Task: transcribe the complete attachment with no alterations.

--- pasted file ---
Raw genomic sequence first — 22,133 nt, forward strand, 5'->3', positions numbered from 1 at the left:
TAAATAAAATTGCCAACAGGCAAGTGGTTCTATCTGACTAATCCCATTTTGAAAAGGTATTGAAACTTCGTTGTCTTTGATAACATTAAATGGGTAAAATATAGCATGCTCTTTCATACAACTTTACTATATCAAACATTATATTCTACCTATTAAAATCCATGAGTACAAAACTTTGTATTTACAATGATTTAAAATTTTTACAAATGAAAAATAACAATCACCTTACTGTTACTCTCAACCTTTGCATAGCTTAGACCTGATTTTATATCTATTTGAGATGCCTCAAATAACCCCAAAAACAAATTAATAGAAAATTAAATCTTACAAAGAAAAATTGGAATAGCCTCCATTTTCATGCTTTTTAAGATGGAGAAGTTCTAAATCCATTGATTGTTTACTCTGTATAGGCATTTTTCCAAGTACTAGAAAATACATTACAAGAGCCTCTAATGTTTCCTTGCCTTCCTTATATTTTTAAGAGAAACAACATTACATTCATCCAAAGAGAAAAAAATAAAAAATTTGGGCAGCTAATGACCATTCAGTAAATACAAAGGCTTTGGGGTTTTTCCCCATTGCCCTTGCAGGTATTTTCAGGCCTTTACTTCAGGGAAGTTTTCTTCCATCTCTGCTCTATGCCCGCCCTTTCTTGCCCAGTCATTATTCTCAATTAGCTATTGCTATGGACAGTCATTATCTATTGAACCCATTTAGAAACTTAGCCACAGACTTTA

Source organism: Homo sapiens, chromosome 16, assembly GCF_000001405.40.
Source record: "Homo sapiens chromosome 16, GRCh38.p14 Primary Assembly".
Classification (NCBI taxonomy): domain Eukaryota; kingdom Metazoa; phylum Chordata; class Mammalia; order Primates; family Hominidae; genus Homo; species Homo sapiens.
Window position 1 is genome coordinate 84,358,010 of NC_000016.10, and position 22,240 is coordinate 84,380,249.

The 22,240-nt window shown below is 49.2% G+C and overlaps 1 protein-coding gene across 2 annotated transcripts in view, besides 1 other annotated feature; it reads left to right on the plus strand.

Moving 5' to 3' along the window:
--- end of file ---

Raw genomic sequence first — 22,133 nt, forward strand, 5'->3', positions numbered from 1 at the left:
TAAATAAAATTGCCAACAGGCAAGTGGTTCTATCTGACTAATCCCATTTTGAAAAGGTATTGAAACTTCGTTGTCTTTGATAACATTAAATGGGTAAAATATAGCATGCTCTTTCATACAACTTTACTATATCAAACATTATATTCTACCTATTAAAATCCATGAGTACAAAACTTTGTATTTACAATGATTTAAAATTTTTACAAATGAAAAATAACAATCACCTTACTGTTACTCTCAACCTTTGCATAGCTTAGACCTGATTTTATATCTATTTGAGATGCCTCAAATAACCCCAAAAACAAATTAATAGAAAATTAAATCTTACAAAGAAAAATTGGAATAGCCTCCATTTTCATGCTTTTTAAGATGGAGAAGTTCTAAATCCATTGATTGTTTACTCTGTATAGGCATTTTTCCAAGTACTAGAAAATACATTACAAGAGCCTCTAATGTTTCCTTGCCTTCCTTATATTTTTAAGAGAAACAACATTACATTCATCCAAAGAGAAAAAAATAAAAAATTTGGGCAGCTAATGACCATTCAGTAAATACAAAGGCTTTGGGGTTTTTCCCCATTGCCCTTGCAGGTATTTTCAGGCCTTTACTTCAGGGAAGTTTTCTTCCATCTCTGCTCTATGCCCGCCCTTTCTTGCCCAGTCATTATTCTCAATTAGCTATTGCTATGGACAGTCATTATCTATTGAACCCATTTAGAAACTTAGCCACAGACTTTA

Source organism: Homo sapiens, chromosome 16, assembly GCF_000001405.40.
Source record: "Homo sapiens chromosome 16, GRCh38.p14 Primary Assembly".
Classification (NCBI taxonomy): domain Eukaryota; kingdom Metazoa; phylum Chordata; class Mammalia; order Primates; family Hominidae; genus Homo; species Homo sapiens.
Window position 1 is genome coordinate 84,358,010 of NC_000016.10, and position 22,240 is coordinate 84,380,249.

The 22,240-nt window shown below is 49.2% G+C and overlaps 1 protein-coding gene across 2 annotated transcripts in view, besides 1 other annotated feature; it reads left to right on the plus strand.

Moving 5' to 3' along the window: